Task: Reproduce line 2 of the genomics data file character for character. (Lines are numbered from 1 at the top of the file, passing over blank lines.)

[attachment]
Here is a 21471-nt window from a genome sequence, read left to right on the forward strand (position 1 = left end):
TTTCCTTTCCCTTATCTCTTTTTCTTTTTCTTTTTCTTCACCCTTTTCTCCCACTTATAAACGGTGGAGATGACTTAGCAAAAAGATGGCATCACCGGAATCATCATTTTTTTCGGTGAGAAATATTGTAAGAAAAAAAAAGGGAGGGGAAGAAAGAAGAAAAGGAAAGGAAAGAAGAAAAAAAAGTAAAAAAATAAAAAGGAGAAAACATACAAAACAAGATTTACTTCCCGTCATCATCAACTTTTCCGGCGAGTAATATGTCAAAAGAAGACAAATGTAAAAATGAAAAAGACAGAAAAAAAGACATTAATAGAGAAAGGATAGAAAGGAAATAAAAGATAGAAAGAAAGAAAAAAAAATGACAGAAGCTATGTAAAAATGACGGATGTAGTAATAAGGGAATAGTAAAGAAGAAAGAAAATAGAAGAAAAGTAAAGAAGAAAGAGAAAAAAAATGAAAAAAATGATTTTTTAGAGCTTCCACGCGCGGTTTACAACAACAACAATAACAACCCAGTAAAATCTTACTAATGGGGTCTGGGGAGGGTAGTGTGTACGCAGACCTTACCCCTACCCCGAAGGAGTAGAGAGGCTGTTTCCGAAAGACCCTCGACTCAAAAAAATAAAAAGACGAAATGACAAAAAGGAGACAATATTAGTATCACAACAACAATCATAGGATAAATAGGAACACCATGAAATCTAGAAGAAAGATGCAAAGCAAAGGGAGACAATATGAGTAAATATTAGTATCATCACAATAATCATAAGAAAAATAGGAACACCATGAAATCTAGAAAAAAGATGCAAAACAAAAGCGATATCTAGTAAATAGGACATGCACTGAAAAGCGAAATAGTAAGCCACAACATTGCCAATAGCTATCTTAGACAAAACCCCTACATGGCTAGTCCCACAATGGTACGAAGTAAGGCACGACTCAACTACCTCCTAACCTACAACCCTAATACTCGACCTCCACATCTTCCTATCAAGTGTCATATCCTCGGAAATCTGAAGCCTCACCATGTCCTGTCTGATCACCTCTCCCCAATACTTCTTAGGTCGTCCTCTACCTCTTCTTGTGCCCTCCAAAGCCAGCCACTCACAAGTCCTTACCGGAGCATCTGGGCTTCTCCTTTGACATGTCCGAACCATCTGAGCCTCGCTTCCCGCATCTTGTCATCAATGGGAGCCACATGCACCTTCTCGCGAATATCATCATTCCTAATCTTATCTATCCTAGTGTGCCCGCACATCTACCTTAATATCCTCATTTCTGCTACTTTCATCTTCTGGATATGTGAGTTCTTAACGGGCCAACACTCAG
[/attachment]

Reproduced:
TTTCCTTTCCCTTATCTCTTTTTCTTTTTCTTTTTCTTCACCCTTTTCTCCCACTTATAAACGGTGGAGATGACTTAGCAAAAAGATGGCATCACCGGAATCATCATTTTTTTCGGTGAGAAATATTGTAAGAAAAAAAAAGGGAGGGGAAGAAAGAAGAAAAGGAAAGGAAAGAAGAAAAAAAAGTAAAAAAATAAAAAGGAGAAAACATACAAAACAAGATTTACTTCCCGTCATCATCAACTTTTCCGGCGAGTAATATGTCAAAAGAAGACAAATGTAAAAATGAAAAAGACAGAAAAAAAGACATTAATAGAGAAAGGATAGAAAGGAAATAAAAGATAGAAAGAAAGAAAAAAAAATGACAGAAGCTATGTAAAAATGACGGATGTAGTAATAAGGGAATAGTAAAGAAGAAAGAAAATAGAAGAAAAGTAAAGAAGAAAGAGAAAAAAAATGAAAAAAATGATTTTTTAGAGCTTCCACGCGCGGTTTACAACAACAACAATAACAACCCAGTAAAATCTTACTAATGGGGTCTGGGGAGGGTAGTGTGTACGCAGACCTTACCCCTACCCCGAAGGAGTAGAGAGGCTGTTTCCGAAAGACCCTCGACTCAAAAAAATAAAAAGACGAAATGACAAAAAGGAGACAATATTAGTATCACAACAACAATCATAGGATAAATAGGAACACCATGAAATCTAGAAGAAAGATGCAAAGCAAAGGGAGACAATATGAGTAAATATTAGTATCATCACAATAATCATAAGAAAAATAGGAACACCATGAAATCTAGAAAAAAGATGCAAAACAAAAGCGATATCTAGTAAATAGGACATGCACTGAAAAGCGAAATAGTAAGCCACAACATTGCCAATAGCTATCTTAGACAAAACCCCTACATGGCTAGTCCCACAATGGTACGAAGTAAGGCACGACTCAACTACCTCCTAACCTACAACCCTAATACTCGACCTCCACATCTTCCTATCAAGTGTCATATCCTCGGAAATCTGAAGCCTCACCATGTCCTGTCTGATCACCTCTCCCCAATACTTCTTAGGTCGTCCTCTACCTCTTCTTGTGCCCTCCAAAGCCAGCCACTCACAAGTCCTTACCGGAGCATCTGGGCTTCTCCTTTGACATGTCCGAACCATCTGAGCCTCGCTTCCCGCATCTTGTCATCAATGGGAGCCACATGCACCTTCTCGCGAATATCATCATTCCTAATCTTATCTATCCTAGTGTGCCCGCACATCTACCTTAATATCCTCATTTCTGCTACTTTCATCTTCTGGATATGTGAGTTCTTAACGGGCCAACACTCAG